There are stiff penalties that can handed out for Violent Disorder and Affray. If they were football hooligans the police and courts would throw the book at them and seek swingeing banning orders which (in my opinion) infringe human rights . However, I bet the police and courts tiptoe around this incident for fear of appearing racist or sectarian. I doubt they will get Violent Disorder to stick, it's just a ruse to get a guilty plea for a lesser charge of affray. Public Order act is a farce which make it easy to get a charge to stick if the phantom "person of reasonable firmness" was in fear of their safety whether they are present at the incident or not. parkingtrouble
  • Score: 13

11:43am Sat 17 Aug 13

Billy Yerache says...

Act like traitors against state, treacherous
Lock up
Act like traitors against state, treacherous Lock up Billy Yerache
  • Score: 4

3:35pm Sat 17 Aug 13

SpursSupporter1 says...

What a joke thelaw and legal system has become why do you think these people do it because they know that they 'plead human rights' and then walk away, come out opf the human rights pact and then perhaps the country can get rid
What a joke thelaw and legal system has become why do you think these people do it because they know that they 'plead human rights' and then walk away, come out opf the human rights pact and then perhaps the country can get rid SpursSupporter1
  • Score: 3

3:50pm Sat 17 Aug 13

Billy Yerache says...

Sticks any seems to defend the indefensible
Sticks any seems to defend the indefensible Billy Yerache
  • Score: 4

5:15pm Sat 17 Aug 13

stickmanny says...

mdj wrote:
'Are you suggesting the accused are somehow less than UK citizens?'

I am certainly suggesting that they have no concept of what the duties of a British citizen are, whatever their passport. If all your values, loyalties, affinities and public concerns are related to issues derived from other countries, and you think it acceptable to undermine the general tolerance of this country by engaging in public strife over matters that have no origin here, it's surely fair to suggest that this may not be the best country for you to be living in?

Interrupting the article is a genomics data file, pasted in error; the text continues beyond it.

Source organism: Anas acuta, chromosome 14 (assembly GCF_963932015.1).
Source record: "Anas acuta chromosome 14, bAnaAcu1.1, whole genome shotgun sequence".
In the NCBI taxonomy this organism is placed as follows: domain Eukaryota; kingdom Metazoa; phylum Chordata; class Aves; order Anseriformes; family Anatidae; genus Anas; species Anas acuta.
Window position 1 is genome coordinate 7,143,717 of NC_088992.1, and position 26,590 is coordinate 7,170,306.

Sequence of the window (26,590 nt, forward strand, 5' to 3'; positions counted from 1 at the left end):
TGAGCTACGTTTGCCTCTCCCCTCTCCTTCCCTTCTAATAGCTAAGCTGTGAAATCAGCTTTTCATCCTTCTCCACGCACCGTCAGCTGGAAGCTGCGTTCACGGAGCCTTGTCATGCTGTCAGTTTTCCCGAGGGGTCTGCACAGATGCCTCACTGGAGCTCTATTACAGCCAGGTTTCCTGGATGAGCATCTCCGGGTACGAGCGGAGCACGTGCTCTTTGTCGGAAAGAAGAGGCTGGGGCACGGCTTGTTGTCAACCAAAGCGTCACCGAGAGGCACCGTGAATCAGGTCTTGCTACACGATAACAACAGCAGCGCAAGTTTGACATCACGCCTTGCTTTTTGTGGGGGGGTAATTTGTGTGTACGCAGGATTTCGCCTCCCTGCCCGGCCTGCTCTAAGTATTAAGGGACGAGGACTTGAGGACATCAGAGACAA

However much we might dislike the tenets of certain believers we have to accept that many UK subjects abide by them and hold them dear.

We live in a world where matters that originate in one part of it have effects in the other. This is inescapable.

Violent acts must be prosecuted without consideration for the religion of the perpetrator, but it makes no sense to suggest deportation as a sentence unless the perpetrator is foreign.
[quote][p][bold]mdj[/bold] wrote: 'Are you suggesting the accused are somehow less than UK citizens?' I am certainly suggesting that they have no concept of what the duties of a British citizen are, whatever their passport. If all your values, loyalties, affinities and public concerns are related to issues derived from other countries, and you think it acceptable to undermine the general tolerance of this country by engaging in public strife over matters that have no origin here, it's surely fair to suggest that this may not be the best country for you to be living in?[/p][/quote]However much we might dislike the tenets of certain believers we have to accept that many UK subjects abide by them and hold them dear. We live in a world where matters that originate in one part of it have effects in the other. This is inescapable. Violent acts must be prosecuted without consideration for the religion of the perpetrator, but it makes no sense to suggest deportation as a sentence unless the perpetrator is foreign. stickmanny
  • Score: -12

5:38pm Sat 17 Aug 13

Robert19 says...

stickmanny wrote:
mdj wrote:
'Are you suggesting the accused are somehow less than UK citizens?'

I am certainly suggesting that they have no concept of what the duties of a British citizen are, whatever their passport. If all your values, loyalties, affinities and public concerns are related to issues derived from other countries, and you think it acceptable to undermine the general tolerance of this country by engaging in public strife over matters that have no origin here, it's surely fair to suggest that this may not be the best country for you to be living in?
However much we might dislike the tenets of certain believers we have to accept that many UK subjects abide by them and hold them dear.

We live in a world where matters that originate in one part of it have effects in the other. This is inescapable.

Violent acts must be prosecuted without consideration for the religion of the perpetrator, but it makes no sense to suggest deportation as a sentence unless the perpetrator is foreign.